HERG Effects on Ventricular Action Potential Duration and Tissue Vulnerability: A Computational Study

  • Alan P. Benson
  • Moza Al-Owais
  • Wing C. Tong
  • Arun V. Holden
Part of the Lecture Notes in Computer Science book series (LNCS, volume 5528)


The mutations to hERG (the human Ether-a-go-go Related Gene) that cause long QT syndromes produce effects on the rapid delayed rectifier K +  current IKr and, therefore, action potential duration (APD). These mutations can affect various properties that determine IKr kinetics. We used computational models of human ventricular myocytes to identify which of these properties, when altered, cause profound changes to APD and transmural dispersion of repolarisation (TDR). Such increases in both APD and TDR is caused by a positive shift of activation V0.5, a negative shift of inactivation V0.5, or by reducing maximal conductance. The largest reduction in APD is achieved by a positive shift of inactivation V0.5. Altering the time constant of activation had relatively little effect. When two or more parameters were altered simultaneously, shifting inactivation V0.5 had the dominant effect on APD, except for some extreme shifts of activation V0.5 or moderate reductions of maximal conductance. HERG mutations observed clinically lie in the parameter range where maximal conductance has the dominant effect. Bifurcation analysis showed stable steady states (corresponding to physiological resting membrane potential) at all parameter values, and no APD alternans. We conclude that increased APD due to hERG mutations seen clinically are a combined effect of alterations to IKr kinetic parameters that, in isolation, cause either shortening or prolongation of the AP. Therapeutics that alter IKr conductance are potentially most beneficial.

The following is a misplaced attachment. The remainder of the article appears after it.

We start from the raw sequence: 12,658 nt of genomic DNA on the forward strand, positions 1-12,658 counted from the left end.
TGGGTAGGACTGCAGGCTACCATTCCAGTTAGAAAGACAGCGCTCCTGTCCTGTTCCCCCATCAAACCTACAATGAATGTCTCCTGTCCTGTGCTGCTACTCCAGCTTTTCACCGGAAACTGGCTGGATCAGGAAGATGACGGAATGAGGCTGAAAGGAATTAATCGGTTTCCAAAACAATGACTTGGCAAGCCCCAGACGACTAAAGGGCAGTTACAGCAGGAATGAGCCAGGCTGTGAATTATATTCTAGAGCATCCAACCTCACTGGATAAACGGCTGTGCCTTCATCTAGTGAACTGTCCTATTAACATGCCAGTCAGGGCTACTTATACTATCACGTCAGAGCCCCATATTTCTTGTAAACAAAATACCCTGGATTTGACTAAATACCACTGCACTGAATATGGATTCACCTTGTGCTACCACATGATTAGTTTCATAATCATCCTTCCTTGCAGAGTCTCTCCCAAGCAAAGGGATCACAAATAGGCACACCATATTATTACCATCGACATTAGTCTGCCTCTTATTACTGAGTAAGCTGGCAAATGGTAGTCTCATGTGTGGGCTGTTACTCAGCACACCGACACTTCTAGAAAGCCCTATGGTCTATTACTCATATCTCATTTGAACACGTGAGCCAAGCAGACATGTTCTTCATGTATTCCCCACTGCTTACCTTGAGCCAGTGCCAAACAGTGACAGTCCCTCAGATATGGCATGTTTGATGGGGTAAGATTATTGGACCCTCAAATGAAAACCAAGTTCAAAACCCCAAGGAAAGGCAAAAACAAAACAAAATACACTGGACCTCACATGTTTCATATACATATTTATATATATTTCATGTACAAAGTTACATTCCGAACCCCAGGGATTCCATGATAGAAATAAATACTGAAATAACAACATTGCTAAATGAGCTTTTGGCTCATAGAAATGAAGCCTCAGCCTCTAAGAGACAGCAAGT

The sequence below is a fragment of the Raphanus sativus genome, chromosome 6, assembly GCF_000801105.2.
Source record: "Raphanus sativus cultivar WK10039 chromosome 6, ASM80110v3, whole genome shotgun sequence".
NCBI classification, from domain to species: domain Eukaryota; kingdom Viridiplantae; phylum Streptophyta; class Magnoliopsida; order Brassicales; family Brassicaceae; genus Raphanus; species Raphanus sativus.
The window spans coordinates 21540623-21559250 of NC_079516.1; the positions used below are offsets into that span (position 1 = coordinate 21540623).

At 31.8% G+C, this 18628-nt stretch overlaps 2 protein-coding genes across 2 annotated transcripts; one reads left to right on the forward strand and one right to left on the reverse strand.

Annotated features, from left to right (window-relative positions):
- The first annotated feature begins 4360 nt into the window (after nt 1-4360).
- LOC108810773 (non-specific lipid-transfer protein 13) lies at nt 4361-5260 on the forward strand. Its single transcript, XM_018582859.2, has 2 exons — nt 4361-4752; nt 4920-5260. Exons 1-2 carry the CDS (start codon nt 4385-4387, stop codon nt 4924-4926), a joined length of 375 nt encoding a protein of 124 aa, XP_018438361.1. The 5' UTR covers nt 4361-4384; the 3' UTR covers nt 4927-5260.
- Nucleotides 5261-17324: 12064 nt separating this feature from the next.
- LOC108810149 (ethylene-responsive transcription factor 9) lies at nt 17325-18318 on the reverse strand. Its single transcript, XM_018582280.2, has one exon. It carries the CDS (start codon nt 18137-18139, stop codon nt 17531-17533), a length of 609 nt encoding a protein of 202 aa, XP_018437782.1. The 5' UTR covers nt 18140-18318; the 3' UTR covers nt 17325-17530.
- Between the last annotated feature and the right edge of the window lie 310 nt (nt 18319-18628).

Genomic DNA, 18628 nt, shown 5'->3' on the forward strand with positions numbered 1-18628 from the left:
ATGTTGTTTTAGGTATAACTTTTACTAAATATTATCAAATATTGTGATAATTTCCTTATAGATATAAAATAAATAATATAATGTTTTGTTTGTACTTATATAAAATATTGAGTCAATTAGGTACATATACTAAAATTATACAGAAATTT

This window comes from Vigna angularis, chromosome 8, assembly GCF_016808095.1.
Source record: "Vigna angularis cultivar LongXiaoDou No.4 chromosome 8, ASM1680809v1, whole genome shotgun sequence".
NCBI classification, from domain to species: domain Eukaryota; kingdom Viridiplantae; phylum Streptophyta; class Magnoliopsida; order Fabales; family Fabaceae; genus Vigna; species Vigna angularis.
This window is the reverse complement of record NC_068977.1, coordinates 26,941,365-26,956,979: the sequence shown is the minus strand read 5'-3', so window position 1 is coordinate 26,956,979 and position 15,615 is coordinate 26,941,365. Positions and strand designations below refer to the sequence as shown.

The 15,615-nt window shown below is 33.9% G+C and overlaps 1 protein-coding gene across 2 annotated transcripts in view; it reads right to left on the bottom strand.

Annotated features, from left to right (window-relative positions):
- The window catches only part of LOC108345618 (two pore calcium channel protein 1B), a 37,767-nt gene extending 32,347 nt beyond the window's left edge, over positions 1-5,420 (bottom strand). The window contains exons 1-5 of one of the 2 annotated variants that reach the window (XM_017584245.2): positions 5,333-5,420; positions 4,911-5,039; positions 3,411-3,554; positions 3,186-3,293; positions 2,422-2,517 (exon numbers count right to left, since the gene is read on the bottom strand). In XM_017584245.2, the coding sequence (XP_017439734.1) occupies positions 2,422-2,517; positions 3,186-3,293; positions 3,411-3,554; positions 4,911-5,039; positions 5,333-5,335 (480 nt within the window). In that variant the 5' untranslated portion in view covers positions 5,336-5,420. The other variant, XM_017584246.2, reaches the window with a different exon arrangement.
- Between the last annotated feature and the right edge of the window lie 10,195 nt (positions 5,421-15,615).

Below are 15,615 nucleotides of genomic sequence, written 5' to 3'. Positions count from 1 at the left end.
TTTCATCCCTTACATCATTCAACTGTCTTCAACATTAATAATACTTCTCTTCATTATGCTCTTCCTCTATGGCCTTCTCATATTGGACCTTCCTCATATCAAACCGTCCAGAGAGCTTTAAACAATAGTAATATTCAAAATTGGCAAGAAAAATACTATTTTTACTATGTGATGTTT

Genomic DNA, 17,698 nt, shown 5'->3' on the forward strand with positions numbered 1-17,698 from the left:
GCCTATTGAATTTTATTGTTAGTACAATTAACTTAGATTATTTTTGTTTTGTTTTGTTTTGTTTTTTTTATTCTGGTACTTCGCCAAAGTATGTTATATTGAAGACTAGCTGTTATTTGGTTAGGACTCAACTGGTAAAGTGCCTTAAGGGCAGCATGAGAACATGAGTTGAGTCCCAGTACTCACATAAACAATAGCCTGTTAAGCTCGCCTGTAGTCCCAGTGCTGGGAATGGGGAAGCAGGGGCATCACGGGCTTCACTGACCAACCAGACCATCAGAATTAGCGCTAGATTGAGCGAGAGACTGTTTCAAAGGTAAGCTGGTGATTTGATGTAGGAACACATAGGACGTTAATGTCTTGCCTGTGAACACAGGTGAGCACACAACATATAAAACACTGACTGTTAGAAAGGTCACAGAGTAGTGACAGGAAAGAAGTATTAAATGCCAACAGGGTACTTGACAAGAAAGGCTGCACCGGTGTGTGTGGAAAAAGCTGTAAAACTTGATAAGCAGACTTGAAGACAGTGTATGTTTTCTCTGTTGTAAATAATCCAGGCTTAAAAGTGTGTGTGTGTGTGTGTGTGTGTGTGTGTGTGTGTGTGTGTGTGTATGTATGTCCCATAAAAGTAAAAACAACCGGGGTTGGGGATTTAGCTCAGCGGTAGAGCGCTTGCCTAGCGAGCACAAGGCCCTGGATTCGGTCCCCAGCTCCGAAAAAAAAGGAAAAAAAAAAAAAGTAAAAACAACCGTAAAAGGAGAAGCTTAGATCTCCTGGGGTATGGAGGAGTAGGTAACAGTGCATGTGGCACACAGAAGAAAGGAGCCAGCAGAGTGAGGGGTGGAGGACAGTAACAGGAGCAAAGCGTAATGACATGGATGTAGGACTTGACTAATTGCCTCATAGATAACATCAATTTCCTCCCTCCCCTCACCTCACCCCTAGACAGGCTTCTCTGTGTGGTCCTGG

Cardiac computational model hERG long QT syndrome arrhythmia 


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Copyright information

© Springer-Verlag Berlin Heidelberg 2009

Authors and Affiliations

  • Alan P. Benson
    • 1
    • 2
  • Moza Al-Owais
    • 1
  • Wing C. Tong
    • 1
  • Arun V. Holden
    • 1
    • 2
  1. 1.Computational Biology LaboratoryInstitute of Membrane and Systems BiologyUK
  2. 2.Multidisciplinary Cardiovascular Research CentreUniversity of LeedsLeedsUK

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